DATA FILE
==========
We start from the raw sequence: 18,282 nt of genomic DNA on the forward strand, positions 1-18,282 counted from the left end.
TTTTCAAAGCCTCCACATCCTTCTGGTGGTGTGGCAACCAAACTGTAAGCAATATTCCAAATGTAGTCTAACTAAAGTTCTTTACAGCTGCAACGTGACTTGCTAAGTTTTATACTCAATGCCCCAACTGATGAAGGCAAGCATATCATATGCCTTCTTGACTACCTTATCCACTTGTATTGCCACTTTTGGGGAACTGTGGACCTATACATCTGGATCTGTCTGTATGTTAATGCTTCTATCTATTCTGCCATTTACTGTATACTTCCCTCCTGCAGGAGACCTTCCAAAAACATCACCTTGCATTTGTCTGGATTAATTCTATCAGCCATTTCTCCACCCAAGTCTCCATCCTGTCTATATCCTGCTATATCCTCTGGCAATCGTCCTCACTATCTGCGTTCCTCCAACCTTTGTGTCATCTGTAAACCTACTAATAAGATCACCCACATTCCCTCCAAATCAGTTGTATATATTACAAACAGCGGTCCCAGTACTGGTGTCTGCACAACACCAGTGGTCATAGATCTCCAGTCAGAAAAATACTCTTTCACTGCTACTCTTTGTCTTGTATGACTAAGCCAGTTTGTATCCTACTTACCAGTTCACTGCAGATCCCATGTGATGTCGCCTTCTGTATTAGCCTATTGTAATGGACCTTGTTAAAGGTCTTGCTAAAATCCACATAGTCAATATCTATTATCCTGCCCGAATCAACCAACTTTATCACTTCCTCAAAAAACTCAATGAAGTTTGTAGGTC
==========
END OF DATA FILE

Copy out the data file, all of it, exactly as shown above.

We start from the raw sequence: 18,282 nt of genomic DNA on the forward strand, positions 1-18,282 counted from the left end.
TTTTCAAAGCCTCCACATCCTTCTGGTGGTGTGGCAACCAAACTGTAAGCAATATTCCAAATGTAGTCTAACTAAAGTTCTTTACAGCTGCAACGTGACTTGCTAAGTTTTATACTCAATGCCCCAACTGATGAAGGCAAGCATATCATATGCCTTCTTGACTACCTTATCCACTTGTATTGCCACTTTTGGGGAACTGTGGACCTATACATCTGGATCTGTCTGTATGTTAATGCTTCTATCTATTCTGCCATTTACTGTATACTTCCCTCCTGCAGGAGACCTTCCAAAAACATCACCTTGCATTTGTCTGGATTAATTCTATCAGCCATTTCTCCACCCAAGTCTCCATCCTGTCTATATCCTGCTATATCCTCTGGCAATCGTCCTCACTATCTGCGTTCCTCCAACCTTTGTGTCATCTGTAAACCTACTAATAAGATCACCCACATTCCCTCCAAATCAGTTGTATATATTACAAACAGCGGTCCCAGTACTGGTGTCTGCACAACACCAGTGGTCATAGATCTCCAGTCAGAAAAATACTCTTTCACTGCTACTCTTTGTCTTGTATGACTAAGCCAGTTTGTATCCTACTTACCAGTTCACTGCAGATCCCATGTGATGTCGCCTTCTGTATTAGCCTATTGTAATGGACCTTGTTAAAGGTCTTGCTAAAATCCACATAGTCAATATCTATTATCCTGCCCGAATCAACCAACTTTATCACTTCCTCAAAAAACTCAATGAAGTTTGTAGGTC